Reasons to focus on refugee children during Refugee Week

Refugee Week is here. “With Courage let us all combine is the theme and is taken from the second verse of our national anthem, emphasising both the pluck it takes to flee persecution and establish yourself in a new country and the courage required by all Australians to build a protective and safe environment for refugees in these politically difficult times”. (Media Release, Refugee Council of Australia).

Australia has a policy of mandatory detention of asylum seekers. Children and their families can wait for extended periods of time in detention resulting in their health and safety coming under threat. Recent Federal government and human rights exposure surrounding asylum seeker refugees has travelled across Australian airwaves, receiving prominent media coverage. Much of it sparked from the Human Rights Commission’s findings of The Forgotten children: National Inquiry into Children in Immigration Detention, 2014. This report comes ten years after A last resort? : National Inquiry into Children in Immigration and the beginning of offshore detention.

By looking at refugee children during Refugee week we create awareness surrounding their vulnerability. Reading about children currently in detention is all the more important because information is not freely or easily shared by Australians who work or have worked in detention centres. Doctors who work in detention facilities now face 2-year jail terms if they reveal details of any abuse or substandard care they have witnessed.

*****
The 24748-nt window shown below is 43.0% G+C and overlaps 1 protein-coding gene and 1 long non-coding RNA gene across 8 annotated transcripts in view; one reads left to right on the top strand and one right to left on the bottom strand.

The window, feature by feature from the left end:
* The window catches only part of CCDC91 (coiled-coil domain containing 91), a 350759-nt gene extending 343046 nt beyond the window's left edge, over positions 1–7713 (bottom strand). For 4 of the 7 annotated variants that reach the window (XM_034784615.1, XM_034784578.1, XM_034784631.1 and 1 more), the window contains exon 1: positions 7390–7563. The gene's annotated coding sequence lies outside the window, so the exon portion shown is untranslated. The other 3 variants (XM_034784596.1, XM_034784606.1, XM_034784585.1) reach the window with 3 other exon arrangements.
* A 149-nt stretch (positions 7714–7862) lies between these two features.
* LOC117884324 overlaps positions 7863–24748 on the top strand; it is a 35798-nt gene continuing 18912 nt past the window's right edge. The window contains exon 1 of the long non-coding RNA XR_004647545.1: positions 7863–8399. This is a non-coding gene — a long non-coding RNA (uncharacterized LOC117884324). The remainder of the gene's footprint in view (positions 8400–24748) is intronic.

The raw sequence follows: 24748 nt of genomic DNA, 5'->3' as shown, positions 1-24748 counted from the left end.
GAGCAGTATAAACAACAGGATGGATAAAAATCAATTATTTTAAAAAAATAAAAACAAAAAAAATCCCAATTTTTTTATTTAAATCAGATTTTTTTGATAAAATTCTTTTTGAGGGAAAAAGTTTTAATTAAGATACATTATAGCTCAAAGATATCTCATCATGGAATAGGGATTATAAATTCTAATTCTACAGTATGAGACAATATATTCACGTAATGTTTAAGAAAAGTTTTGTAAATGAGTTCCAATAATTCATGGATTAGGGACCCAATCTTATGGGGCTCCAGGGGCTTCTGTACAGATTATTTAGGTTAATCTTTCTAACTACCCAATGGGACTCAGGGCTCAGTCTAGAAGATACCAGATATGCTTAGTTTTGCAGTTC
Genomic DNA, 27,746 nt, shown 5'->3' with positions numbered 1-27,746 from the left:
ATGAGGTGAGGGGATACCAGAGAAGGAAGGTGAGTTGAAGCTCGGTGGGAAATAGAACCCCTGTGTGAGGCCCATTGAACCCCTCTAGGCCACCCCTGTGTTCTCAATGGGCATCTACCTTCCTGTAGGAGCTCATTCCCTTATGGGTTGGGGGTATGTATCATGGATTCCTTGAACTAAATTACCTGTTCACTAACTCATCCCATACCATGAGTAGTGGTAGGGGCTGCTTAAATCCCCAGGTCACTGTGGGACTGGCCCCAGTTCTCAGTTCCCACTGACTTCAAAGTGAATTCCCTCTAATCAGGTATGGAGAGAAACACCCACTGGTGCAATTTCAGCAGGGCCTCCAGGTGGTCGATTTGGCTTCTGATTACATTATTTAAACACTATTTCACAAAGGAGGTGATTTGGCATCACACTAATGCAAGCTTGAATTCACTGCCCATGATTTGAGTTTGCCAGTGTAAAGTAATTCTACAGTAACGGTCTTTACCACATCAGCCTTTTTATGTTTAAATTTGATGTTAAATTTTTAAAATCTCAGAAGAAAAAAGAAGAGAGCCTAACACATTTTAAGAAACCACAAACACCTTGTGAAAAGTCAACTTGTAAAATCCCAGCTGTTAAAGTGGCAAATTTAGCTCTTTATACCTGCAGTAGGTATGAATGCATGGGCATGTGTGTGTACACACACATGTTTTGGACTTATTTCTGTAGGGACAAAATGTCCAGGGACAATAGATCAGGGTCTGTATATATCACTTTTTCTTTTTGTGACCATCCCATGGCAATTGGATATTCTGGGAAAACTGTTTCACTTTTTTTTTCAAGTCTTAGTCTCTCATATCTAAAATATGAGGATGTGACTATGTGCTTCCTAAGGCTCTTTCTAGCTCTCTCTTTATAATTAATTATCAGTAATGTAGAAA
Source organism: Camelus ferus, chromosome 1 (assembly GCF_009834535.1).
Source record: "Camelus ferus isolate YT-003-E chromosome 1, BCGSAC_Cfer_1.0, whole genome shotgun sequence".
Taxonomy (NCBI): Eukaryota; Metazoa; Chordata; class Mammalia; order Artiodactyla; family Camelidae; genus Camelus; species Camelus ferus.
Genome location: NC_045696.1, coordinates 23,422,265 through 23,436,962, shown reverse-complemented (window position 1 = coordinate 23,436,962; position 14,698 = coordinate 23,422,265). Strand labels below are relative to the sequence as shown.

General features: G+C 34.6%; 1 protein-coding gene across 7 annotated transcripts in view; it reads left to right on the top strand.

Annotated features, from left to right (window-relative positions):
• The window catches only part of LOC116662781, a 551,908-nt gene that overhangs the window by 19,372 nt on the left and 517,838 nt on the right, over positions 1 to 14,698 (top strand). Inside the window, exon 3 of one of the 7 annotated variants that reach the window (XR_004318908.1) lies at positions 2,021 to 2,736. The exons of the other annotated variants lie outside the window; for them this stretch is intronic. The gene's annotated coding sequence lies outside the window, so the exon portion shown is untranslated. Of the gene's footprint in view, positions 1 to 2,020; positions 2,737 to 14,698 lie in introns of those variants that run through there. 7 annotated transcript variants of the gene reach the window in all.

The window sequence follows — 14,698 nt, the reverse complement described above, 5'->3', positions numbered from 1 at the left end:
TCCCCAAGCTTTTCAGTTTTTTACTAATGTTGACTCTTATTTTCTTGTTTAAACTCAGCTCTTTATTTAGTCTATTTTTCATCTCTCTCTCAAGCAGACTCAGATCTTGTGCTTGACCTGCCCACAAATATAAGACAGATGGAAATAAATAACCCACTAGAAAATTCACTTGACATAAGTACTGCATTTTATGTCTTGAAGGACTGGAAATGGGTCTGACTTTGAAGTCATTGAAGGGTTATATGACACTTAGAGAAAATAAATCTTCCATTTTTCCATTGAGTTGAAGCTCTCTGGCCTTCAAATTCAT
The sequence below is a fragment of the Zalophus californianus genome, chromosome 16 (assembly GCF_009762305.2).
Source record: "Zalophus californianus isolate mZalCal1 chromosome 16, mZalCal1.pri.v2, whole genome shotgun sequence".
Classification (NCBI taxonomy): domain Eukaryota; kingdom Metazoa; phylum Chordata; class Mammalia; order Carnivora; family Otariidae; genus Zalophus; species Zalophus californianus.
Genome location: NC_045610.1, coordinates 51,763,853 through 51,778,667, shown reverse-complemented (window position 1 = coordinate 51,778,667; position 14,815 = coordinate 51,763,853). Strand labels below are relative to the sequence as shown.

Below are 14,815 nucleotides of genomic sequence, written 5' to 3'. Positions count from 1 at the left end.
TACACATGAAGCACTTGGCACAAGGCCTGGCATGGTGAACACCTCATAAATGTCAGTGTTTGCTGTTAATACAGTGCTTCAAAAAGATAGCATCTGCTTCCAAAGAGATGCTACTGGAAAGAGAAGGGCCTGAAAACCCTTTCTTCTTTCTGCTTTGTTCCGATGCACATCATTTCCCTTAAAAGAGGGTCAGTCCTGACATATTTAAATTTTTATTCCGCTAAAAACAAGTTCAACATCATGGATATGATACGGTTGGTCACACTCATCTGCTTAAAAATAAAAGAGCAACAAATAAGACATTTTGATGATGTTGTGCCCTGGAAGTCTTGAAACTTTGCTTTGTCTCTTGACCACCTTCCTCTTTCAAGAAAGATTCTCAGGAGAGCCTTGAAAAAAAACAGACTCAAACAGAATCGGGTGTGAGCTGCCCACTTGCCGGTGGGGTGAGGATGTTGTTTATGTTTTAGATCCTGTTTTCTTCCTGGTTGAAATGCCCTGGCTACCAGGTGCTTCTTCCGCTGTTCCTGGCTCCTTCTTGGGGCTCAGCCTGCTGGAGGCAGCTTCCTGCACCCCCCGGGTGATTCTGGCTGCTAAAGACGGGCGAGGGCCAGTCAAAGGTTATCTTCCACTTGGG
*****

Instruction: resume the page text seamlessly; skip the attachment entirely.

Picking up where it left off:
Refugee week is a springboard for better understanding. The Refugee Week 2015 resource kit provides more information. We have also included some public awareness links here with a child focus, more involving healthcare are in the AWCH library database and earlier blog “B” is for Bowlby and “boat people”. You might like to read AWCH submissions to several inquiries into the impact of detention on children and young people and read the Never again: Let’s end the detention of children once and for all joint statement. ChilOut website does much to help people nut out the issues. A fact sheet from Asylum Seeker Resource Centre Children in detention, gives an overview of who is being held and the impact of detention on mental health and safety of children.

Photos courtesy of ChilOut website:

Listening to people who were child refugees, now older and living in our communities, is a learning experience many will take up during Refugee week. The Asylum Seekers Centre partnered with the City of Sydney are hosting an event, “Different Pasts, Shared Future: an evening of stories, music and inspiration”. It celebrates the contribution of refugees and asylum seekers in Australia. Holroyd High School principal, Dorothy Hoddinott, AO, winner of the 2014 Human Rights medal and Nooria Wazefadost, a former student of Holroyd High and member of the Hazara Women of Australia Association, will be amongst the speakers.

School children and college students around Sydney, Wollongong and Melbourne are finding out what it is like to be a refugee by taking part in the Refugee Council of Australia’s incursion. Their Schools Program involves Refugee speakers who share personal stories giving students the opportunity to learn from their experiences and contributions to Australian society.

For a visual approach, take a look at drawings by children in detention or see Out of Sight website. Perhaps you have links to share?

Refugee Week 2015 with a theme that combines unity and courage offers a more holistic approach to help free children from detention.

Jillian Rattray & Anne Cutler
Association for the Wellbeing of Children in Healthcare (AWCH)
June 2015